Tag Archives: food waste

WED 2013

5 Jun

Today mark’s our 3rd year anniversary of the No Waste Wednesdays Blog!  Happy 3rd birthday to us…   Fittingly it is also World Environment Day 2013 and we are excited to share the hype around this year’s theme –  Think Eat Save.


World Environment Day is an annual event that is aimed at being the biggest and most widely celebrated global day for positive environmental action. World Environment Day activities take place all year round and climax on 5 June every year, involving everyone from everywhere.

Days like WED fit in well with No Waste Wednesdays because they are about coming together to participate – if we start small and start together we can get somewhere.

 “Although individual decisions may seem small in the face of global threats and trends, when billions of people join forces in common purpose, we can make a tremendous difference.”- UN Secretary-General Ban Ki-Moon

So if you have an event planned be sure to register your activity with WED and use #WED2013 to track them.  If you don’t, check out the activities in your area to attend.  For some inspiration today we wanted to share a few items from a post by Food Tank – 21 inspiring initiatives to reduce food waste around the world…

WED burgerThe U.N. Food and Agriculture Organization (FAO) estimates that 1.3 billion tonnes of food are wasted annually. Some countries are, unfortunately, greater culprits than others; according to the Barilla Center for Food & Nutrition (BCFN), the total amount of food wasted in the U.S. exceeds that of the United Kingdom, Italy, Sweden, France, and Germany combined. In addition, the U.N. Environment Programme (UNEP) estimates that global food production accounts for 70 percent of fresh water use and 80 percent of deforestation. Food production is also the largest single driver of biodiversity loss and creates at least 30 percent of global greenhouse gas emissions.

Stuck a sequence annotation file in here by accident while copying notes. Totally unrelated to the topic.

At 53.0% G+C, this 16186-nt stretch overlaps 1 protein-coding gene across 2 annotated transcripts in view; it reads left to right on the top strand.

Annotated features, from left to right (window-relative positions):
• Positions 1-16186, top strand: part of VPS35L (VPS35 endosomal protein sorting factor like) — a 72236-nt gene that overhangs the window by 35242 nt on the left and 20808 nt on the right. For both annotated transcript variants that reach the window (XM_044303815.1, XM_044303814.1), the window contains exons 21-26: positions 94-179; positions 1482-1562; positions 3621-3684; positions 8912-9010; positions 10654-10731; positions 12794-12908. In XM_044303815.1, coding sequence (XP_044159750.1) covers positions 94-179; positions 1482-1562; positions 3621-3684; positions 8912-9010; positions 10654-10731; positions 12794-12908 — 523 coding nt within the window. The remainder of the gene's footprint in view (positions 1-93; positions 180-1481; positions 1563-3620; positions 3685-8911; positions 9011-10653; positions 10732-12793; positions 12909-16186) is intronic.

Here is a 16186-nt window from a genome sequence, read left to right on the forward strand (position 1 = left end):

5. Dickinson College Campus Farm (Pennsylvania, United States) – This student-run farm composts daily deliveries of salad bar scraps from the cafeteria. In 2005, Dickinson expanded the compost program into a campus-wide initiative with student farm workers, partnering with facilities management to ensure that campus food waste is composted.